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If we were to poll a random cluster of people with the question “What’s the benefit of having a museum,” what do you think the response would be? Many answers would include words like “cultural asset,” “shared heritage” or “educational opportunities.” It is less likely that people would mention the economic benefits of a museum.
Museums, like most non-profit organizations, are not traditionally seen as economic drivers, but let’s look at the data from the 2017 Museums as Economic Engines report created for the American Alliance of Museums. U.S. museums support more than 726,000 jobs, which is enough to employ all of Washington, D.C. Every job created at a museum results in two additional jobs being created elsewhere in the economy. Archivists must get to work, conservators need to send their kids to school and registrars have to pay their electric bills.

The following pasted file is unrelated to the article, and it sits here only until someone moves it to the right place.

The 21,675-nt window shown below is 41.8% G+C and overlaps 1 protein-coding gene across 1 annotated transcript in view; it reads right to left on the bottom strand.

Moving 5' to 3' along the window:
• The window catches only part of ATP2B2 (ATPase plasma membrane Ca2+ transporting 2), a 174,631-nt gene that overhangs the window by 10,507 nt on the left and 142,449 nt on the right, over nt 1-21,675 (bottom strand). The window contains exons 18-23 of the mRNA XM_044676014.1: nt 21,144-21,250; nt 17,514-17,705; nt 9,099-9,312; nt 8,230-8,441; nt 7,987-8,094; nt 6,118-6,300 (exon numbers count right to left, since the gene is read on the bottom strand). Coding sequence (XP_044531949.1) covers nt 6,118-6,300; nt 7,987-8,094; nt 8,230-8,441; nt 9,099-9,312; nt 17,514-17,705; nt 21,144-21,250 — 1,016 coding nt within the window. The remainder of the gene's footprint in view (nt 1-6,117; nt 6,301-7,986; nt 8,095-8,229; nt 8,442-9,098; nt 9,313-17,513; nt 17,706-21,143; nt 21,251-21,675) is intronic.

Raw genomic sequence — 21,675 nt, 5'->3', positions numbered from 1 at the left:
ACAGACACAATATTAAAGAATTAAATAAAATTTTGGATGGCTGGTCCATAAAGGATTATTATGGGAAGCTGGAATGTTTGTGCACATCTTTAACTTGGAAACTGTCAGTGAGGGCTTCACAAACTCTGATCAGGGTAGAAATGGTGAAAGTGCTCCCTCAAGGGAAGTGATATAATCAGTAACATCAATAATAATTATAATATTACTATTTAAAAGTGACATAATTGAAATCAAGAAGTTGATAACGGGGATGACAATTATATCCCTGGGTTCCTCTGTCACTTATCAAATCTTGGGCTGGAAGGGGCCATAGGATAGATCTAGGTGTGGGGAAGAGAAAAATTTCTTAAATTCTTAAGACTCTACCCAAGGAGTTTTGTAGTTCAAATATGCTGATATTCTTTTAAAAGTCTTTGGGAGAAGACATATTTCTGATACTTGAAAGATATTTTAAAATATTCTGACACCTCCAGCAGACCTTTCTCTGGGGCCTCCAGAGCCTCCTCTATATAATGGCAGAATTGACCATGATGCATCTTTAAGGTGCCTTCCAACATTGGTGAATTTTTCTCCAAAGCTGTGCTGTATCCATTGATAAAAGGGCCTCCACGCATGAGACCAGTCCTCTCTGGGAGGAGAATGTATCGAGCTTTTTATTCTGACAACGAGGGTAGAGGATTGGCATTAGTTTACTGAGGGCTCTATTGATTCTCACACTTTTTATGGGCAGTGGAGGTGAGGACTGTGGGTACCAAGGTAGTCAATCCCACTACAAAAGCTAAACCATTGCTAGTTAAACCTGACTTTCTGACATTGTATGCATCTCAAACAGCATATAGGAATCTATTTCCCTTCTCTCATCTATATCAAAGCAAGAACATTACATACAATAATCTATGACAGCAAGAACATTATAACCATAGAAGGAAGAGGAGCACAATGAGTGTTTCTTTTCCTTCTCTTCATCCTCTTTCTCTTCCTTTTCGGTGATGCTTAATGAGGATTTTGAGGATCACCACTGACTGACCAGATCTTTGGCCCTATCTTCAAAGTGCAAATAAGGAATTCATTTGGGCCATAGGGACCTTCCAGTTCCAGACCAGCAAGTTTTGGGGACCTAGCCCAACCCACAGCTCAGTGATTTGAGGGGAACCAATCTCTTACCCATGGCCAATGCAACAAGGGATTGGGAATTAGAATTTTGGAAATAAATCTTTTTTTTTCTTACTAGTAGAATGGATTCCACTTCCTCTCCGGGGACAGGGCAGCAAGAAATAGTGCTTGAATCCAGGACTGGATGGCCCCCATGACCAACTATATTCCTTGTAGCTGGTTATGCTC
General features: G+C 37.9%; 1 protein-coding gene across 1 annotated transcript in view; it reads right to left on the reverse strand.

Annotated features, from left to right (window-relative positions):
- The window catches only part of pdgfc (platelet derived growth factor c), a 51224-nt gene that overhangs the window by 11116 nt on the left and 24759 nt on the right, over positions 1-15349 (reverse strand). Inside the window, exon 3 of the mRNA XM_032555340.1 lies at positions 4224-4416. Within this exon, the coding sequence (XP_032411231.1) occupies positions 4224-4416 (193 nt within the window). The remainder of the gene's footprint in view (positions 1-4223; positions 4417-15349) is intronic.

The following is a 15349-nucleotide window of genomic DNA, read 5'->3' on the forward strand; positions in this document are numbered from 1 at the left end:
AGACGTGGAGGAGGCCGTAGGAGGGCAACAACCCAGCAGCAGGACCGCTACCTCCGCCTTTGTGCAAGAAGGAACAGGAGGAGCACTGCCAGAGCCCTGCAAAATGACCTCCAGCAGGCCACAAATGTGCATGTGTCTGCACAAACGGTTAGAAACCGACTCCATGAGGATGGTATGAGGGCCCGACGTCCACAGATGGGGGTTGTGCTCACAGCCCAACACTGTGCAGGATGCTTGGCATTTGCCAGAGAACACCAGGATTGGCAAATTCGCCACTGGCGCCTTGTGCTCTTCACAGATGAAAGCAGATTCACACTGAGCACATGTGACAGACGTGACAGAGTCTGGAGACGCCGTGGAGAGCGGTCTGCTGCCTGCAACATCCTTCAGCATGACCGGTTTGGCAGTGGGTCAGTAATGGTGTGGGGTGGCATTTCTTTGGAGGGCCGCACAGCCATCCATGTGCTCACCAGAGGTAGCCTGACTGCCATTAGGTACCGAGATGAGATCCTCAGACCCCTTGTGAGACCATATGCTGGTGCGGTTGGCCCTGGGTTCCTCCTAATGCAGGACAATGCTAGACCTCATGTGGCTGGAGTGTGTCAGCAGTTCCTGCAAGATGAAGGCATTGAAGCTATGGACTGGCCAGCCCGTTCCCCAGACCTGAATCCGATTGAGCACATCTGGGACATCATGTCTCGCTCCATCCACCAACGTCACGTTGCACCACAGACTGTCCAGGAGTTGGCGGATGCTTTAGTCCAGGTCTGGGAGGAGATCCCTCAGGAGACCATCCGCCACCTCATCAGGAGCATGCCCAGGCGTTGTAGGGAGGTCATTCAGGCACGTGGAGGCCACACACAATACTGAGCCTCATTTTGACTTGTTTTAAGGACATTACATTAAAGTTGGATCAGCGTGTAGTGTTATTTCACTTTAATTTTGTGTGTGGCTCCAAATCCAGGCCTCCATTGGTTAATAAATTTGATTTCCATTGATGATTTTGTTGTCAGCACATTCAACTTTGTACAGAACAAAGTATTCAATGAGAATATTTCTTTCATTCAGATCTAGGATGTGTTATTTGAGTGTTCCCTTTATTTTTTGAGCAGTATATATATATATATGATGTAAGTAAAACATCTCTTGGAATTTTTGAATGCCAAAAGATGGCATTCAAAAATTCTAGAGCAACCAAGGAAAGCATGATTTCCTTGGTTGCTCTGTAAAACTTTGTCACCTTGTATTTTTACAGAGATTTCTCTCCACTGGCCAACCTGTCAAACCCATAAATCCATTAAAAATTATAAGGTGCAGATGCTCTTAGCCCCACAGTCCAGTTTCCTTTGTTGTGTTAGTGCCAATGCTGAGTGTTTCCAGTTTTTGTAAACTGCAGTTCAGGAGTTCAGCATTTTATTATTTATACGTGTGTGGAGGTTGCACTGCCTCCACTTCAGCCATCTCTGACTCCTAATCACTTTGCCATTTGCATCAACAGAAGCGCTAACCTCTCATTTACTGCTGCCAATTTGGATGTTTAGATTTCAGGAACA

This economic ripple continues when you look at the money museums bring to their communities. Every dollar of revenue created at a museum generates $2.20 in other areas of the economy. Museums, large and small, are constantly using funds to maintain buildings, host events for the community and create new exhibits. The result is a contribution of 50 billion dollars to the American gross domestic product. That’s roughly the GDP of the entire state of Alaska.
It might be time to view the benefit of a museum beyond its walls. These organizations are financially supporting their community while simultaneously preserving our shared cultural heritage. They are paying local contractors to make their space accessible to a wider audience. They hire interns from local colleges to learn about digitizing collections. While museums are indeed a cultural asset, they are also an economic asset.